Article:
It was his first class of the year 2013, although, the location was different this time. It wasn’t the greater Boston area. It was Istanbul. A social-justice and women-rights activist was invited to speak about human development issues that generally get neglected when people are too busy focusing on headline growth numbers. He was excited. It was one of his favorite topics.
The speaker was impressive. Rather than being the ‘I-know-it-best’ expert, she conceded not having all the answers and was willing to engage in a meaningful dialogue. However, she said something that really irked him. She contested that, in some ways, the status of women in Turkey is (even) better than that of women in developed economies. The basis of her argument was that there are more female university professors in Turkey than in counties such as Germany. He raised his hand to register his opinion.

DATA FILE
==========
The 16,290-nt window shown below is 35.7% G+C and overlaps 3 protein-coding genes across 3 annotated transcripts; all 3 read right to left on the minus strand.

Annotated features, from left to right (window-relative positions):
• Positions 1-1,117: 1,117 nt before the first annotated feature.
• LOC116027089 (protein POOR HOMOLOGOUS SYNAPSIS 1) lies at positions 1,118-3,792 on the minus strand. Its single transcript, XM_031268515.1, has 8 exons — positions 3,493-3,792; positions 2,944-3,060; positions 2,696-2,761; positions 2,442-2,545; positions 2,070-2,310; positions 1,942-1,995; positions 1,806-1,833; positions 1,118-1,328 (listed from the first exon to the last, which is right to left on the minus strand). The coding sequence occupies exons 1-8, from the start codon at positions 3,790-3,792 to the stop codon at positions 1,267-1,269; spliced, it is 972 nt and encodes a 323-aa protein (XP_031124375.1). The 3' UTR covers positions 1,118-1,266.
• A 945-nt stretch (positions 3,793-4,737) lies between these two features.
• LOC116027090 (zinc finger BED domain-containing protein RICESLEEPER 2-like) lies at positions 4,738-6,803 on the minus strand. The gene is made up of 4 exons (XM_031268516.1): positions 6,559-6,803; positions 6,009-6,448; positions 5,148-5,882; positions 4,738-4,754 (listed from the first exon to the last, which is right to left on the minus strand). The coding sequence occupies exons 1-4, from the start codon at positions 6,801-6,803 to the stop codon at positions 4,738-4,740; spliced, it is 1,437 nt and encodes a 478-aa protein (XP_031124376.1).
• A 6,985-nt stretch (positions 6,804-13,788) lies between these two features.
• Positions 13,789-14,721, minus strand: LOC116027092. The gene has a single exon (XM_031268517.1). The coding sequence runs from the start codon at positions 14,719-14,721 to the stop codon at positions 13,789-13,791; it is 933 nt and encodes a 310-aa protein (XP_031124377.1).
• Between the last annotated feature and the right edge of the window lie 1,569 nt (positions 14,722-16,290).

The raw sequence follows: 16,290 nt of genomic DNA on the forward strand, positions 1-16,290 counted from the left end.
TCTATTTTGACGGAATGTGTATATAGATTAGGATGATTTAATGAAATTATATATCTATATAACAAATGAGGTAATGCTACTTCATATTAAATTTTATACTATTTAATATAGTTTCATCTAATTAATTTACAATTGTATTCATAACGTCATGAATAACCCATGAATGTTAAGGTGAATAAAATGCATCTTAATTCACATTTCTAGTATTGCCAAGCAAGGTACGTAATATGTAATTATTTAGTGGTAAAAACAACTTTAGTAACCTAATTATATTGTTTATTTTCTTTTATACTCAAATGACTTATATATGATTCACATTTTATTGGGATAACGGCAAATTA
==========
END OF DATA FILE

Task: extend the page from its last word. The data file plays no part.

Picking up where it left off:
‘Societies with high level of misogyny have traditional roles and professions defined for women. I wouldn’t take too much pride in your statistics or subscribe to your judgment’ – he said. She smiled. This is exactly what he always loved about the ‘intellectuals.’ They don’t have false ego. When humbled, they are very wiling to pivot and move the conversation forward. He was one too, he hoped sincerely.